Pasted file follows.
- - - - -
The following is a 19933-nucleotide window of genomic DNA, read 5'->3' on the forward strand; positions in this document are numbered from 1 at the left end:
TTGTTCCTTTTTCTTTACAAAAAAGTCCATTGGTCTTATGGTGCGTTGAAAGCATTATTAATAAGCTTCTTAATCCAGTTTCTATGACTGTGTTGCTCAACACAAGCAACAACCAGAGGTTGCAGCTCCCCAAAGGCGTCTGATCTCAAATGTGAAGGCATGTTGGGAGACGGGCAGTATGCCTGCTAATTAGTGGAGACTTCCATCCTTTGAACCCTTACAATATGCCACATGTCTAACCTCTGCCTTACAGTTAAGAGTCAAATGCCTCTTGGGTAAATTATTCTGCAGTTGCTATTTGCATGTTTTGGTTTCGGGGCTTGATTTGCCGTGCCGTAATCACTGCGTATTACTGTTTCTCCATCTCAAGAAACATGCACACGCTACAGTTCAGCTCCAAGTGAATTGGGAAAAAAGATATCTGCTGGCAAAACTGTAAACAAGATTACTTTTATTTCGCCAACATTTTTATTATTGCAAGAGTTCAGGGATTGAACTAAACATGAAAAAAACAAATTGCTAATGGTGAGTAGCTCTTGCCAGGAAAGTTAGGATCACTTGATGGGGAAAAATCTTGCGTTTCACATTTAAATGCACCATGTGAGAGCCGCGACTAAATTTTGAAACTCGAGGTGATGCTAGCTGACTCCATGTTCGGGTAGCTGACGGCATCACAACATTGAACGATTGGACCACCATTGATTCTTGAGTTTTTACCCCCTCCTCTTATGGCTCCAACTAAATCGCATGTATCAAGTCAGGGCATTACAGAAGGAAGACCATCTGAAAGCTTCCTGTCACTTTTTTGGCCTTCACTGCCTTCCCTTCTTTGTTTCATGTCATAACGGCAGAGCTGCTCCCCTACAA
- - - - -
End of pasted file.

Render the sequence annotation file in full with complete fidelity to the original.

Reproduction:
The following is a 19933-nucleotide window of genomic DNA, read 5'->3' on the forward strand; positions in this document are numbered from 1 at the left end:
TTGTTCCTTTTTCTTTACAAAAAAGTCCATTGGTCTTATGGTGCGTTGAAAGCATTATTAATAAGCTTCTTAATCCAGTTTCTATGACTGTGTTGCTCAACACAAGCAACAACCAGAGGTTGCAGCTCCCCAAAGGCGTCTGATCTCAAATGTGAAGGCATGTTGGGAGACGGGCAGTATGCCTGCTAATTAGTGGAGACTTCCATCCTTTGAACCCTTACAATATGCCACATGTCTAACCTCTGCCTTACAGTTAAGAGTCAAATGCCTCTTGGGTAAATTATTCTGCAGTTGCTATTTGCATGTTTTGGTTTCGGGGCTTGATTTGCCGTGCCGTAATCACTGCGTATTACTGTTTCTCCATCTCAAGAAACATGCACACGCTACAGTTCAGCTCCAAGTGAATTGGGAAAAAAGATATCTGCTGGCAAAACTGTAAACAAGATTACTTTTATTTCGCCAACATTTTTATTATTGCAAGAGTTCAGGGATTGAACTAAACATGAAAAAAACAAATTGCTAATGGTGAGTAGCTCTTGCCAGGAAAGTTAGGATCACTTGATGGGGAAAAATCTTGCGTTTCACATTTAAATGCACCATGTGAGAGCCGCGACTAAATTTTGAAACTCGAGGTGATGCTAGCTGACTCCATGTTCGGGTAGCTGACGGCATCACAACATTGAACGATTGGACCACCATTGATTCTTGAGTTTTTACCCCCTCCTCTTATGGCTCCAACTAAATCGCATGTATCAAGTCAGGGCATTACAGAAGGAAGACCATCTGAAAGCTTCCTGTCACTTTTTTGGCCTTCACTGCCTTCCCTTCTTTGTTTCATGTCATAACGGCAGAGCTGCTCCCCTACAA